• The supplement should provide at least 200 milligrams of CoQ10 if that nutrient is included.
  • The supplement should not contain herbal remedies that may negatively affect fertility, like St. John’s wort.
  • The supplement should not contain fillers or unnecessary ingredients, like sugars, corn maltodextrin, artificial colors, or hydrogenated oils.
  • The supplement should list the quantities of each ingredient. Some supplements include “proprietary blends” in their ingredient list and do not include the exact doses of certain nutrients. There is no way to know if the correct quantity of each ingredient is being provided unless it is listed on the label.

Related: 10 Questions to Ask Your Doctor If You’re Thinking of Getting Pregnant

“My go-to has been NutraVerve male prenatal vitamins,” Scanniello explained. Men should plan on taking a supplement for at least three months in order to see any effect. This is because the process of spermatogenesis (development of sperm cells) takes about 64 days. Men should take the supplement for enough time for it to play a role in sperm health.

Carly Fenimore, MS, RD, LDN, owner of Fertility RD, LLC, a virtual private practice based in Charlotte, NC, explained that when working with male clients to improve their fertility and preconception health, she focuses on incorporating food sources of vitamins, minerals, and antioxidants first. “However, some nutrients, such as zinc, an essential mineral important in sperm formation and hormone regulation, require consistent dietary intake to maintain adequate levels within the body,” Fenimore said. In a case like that, a vitamin can be helpful. She echoed that many vitamins are not regulated by the FDA and that you should take the extra step to investigate claims, like promises of boosting sperm count. Your best bet is to consult with a healthcare provider before spending your money.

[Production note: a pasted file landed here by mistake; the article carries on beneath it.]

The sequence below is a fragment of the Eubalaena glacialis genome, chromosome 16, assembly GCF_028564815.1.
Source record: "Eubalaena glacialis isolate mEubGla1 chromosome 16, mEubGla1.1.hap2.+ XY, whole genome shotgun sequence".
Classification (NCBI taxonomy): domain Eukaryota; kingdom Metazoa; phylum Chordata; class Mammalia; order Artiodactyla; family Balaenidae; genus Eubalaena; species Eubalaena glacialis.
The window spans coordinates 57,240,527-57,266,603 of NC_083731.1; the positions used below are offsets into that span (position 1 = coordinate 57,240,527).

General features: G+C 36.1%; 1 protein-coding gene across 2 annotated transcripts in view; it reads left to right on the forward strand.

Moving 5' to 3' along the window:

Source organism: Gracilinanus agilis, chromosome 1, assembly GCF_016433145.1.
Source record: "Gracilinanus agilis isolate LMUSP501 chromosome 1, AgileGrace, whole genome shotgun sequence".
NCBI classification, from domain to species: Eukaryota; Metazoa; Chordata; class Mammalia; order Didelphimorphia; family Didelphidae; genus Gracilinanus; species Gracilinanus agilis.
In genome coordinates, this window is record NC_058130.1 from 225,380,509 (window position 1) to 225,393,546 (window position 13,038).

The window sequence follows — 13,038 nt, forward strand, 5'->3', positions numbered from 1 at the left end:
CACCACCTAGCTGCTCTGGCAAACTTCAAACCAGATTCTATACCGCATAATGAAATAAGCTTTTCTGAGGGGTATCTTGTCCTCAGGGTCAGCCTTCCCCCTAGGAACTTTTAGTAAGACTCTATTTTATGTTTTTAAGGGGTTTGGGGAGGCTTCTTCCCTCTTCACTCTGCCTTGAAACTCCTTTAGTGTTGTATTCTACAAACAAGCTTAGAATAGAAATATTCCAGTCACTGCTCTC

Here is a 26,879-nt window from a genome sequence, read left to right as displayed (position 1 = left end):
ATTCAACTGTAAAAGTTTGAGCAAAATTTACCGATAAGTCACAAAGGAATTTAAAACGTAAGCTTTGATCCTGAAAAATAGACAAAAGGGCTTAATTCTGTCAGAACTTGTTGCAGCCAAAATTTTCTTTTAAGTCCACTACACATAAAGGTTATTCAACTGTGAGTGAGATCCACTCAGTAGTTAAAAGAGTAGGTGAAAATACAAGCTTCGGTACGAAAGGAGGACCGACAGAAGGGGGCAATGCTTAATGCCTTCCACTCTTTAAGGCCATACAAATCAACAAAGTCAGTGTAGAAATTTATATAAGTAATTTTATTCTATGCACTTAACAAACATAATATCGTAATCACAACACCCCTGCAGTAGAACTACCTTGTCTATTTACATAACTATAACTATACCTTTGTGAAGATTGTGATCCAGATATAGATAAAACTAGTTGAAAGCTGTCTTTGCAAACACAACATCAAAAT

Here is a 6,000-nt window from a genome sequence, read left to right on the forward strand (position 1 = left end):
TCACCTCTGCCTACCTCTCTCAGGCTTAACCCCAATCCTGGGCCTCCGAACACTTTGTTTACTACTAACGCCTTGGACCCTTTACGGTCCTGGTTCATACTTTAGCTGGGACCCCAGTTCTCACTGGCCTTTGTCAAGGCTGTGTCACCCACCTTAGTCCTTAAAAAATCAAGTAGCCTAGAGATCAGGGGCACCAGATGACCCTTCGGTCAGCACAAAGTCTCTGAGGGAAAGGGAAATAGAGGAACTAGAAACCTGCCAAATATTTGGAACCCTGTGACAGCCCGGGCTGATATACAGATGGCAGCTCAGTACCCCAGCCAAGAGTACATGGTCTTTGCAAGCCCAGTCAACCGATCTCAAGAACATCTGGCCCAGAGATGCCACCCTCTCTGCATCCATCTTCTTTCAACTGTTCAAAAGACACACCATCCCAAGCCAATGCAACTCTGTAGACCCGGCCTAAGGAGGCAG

A male prenatal vitamin is a newer concept that is becoming more mainstream for couples who have made the exciting decision to expand their family. It is important to keep in mind that no supplement can save a poor diet or an unhealthy lifestyle. But in conjunction with maintaining a healthy weight, not smoking, managing stress, eating a well-balanced diet rich in antioxidants, and getting good sleep, a high-quality male prenatal vitamin with the right ingredients can’t hurt!